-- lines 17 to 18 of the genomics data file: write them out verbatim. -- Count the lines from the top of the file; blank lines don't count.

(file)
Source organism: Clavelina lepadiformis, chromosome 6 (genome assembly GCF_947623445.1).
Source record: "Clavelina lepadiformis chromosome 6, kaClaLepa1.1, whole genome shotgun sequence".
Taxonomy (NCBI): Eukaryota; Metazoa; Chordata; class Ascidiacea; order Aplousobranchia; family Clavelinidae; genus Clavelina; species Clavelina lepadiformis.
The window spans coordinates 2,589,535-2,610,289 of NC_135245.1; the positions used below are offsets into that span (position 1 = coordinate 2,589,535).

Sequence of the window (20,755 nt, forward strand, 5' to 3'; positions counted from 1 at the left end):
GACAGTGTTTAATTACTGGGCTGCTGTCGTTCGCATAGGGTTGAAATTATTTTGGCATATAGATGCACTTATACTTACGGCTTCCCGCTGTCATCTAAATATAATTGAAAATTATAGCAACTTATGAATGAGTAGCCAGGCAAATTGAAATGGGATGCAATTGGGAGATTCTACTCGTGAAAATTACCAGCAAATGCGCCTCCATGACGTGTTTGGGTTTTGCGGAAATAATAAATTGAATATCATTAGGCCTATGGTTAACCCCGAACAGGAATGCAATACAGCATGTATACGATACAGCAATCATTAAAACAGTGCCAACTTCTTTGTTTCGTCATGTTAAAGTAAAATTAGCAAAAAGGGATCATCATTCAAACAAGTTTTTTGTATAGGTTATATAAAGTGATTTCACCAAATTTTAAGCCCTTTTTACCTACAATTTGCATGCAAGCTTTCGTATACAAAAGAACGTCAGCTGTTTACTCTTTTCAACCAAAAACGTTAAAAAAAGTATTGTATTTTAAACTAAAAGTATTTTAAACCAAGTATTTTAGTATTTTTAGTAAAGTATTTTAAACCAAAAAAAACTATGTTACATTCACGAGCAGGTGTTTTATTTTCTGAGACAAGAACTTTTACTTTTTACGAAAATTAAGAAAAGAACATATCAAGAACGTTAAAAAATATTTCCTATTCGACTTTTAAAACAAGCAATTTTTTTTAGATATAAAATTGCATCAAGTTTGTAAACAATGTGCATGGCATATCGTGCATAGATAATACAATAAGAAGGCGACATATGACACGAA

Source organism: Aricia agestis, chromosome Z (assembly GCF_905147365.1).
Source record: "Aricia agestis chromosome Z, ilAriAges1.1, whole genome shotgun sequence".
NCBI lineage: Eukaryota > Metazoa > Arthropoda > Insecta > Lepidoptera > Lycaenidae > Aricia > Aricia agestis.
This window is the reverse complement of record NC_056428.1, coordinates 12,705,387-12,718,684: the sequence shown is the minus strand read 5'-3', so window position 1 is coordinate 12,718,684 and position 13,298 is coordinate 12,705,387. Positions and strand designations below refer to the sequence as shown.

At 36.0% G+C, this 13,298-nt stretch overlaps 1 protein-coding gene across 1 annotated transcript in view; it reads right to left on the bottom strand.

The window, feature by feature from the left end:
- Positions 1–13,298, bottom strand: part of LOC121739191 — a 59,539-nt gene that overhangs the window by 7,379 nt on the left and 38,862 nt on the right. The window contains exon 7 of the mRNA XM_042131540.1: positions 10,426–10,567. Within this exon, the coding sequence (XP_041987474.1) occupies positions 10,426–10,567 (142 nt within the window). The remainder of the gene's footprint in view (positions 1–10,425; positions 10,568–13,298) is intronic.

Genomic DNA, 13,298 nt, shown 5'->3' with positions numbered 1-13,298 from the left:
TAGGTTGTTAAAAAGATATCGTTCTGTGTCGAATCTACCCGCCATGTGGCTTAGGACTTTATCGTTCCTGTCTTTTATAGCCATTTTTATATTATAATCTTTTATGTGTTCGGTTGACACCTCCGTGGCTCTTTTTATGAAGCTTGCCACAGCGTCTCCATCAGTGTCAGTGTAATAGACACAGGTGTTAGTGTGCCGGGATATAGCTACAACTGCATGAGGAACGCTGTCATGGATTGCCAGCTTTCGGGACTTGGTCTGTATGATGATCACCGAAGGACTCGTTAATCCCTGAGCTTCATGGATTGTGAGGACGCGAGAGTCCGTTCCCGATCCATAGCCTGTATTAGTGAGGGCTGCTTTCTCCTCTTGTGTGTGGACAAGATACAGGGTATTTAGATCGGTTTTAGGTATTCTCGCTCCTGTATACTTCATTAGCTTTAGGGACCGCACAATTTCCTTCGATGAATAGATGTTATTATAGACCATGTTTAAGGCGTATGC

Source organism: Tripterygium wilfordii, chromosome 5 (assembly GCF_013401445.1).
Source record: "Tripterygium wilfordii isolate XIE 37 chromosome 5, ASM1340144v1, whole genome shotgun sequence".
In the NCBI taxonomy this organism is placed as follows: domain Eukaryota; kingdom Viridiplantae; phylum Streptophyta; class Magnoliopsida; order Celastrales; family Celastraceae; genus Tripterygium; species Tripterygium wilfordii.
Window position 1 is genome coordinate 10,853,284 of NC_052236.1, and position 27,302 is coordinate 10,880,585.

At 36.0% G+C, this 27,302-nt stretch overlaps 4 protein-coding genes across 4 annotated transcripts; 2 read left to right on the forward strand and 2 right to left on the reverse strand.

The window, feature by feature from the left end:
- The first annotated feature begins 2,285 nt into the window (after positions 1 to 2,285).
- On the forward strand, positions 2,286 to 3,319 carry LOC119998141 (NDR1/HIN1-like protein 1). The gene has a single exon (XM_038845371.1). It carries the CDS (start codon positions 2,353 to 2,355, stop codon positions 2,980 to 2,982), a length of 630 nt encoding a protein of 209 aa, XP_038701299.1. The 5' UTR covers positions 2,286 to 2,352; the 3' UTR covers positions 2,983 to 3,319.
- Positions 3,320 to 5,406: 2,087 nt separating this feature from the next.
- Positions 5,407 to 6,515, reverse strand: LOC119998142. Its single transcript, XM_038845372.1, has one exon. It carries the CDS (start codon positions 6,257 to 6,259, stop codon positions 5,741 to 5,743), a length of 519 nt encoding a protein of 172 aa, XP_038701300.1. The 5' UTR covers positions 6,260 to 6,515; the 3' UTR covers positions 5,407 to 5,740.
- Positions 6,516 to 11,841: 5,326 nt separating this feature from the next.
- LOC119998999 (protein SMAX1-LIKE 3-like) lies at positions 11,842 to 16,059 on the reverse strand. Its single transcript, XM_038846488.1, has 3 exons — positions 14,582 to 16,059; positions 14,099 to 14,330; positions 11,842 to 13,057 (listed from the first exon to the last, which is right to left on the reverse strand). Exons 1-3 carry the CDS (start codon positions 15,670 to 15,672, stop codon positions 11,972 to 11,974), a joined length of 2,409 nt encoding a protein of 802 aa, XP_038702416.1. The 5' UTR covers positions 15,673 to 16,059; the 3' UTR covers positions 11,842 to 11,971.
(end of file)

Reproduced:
Source record: "Tripterygium wilfordii isolate XIE 37 chromosome 5, ASM1340144v1, whole genome shotgun sequence".
In the NCBI taxonomy this organism is placed as follows: domain Eukaryota; kingdom Viridiplantae; phylum Streptophyta; class Magnoliopsida; order Celastrales; family Celastraceae; genus Tripterygium; species Tripterygium wilfordii.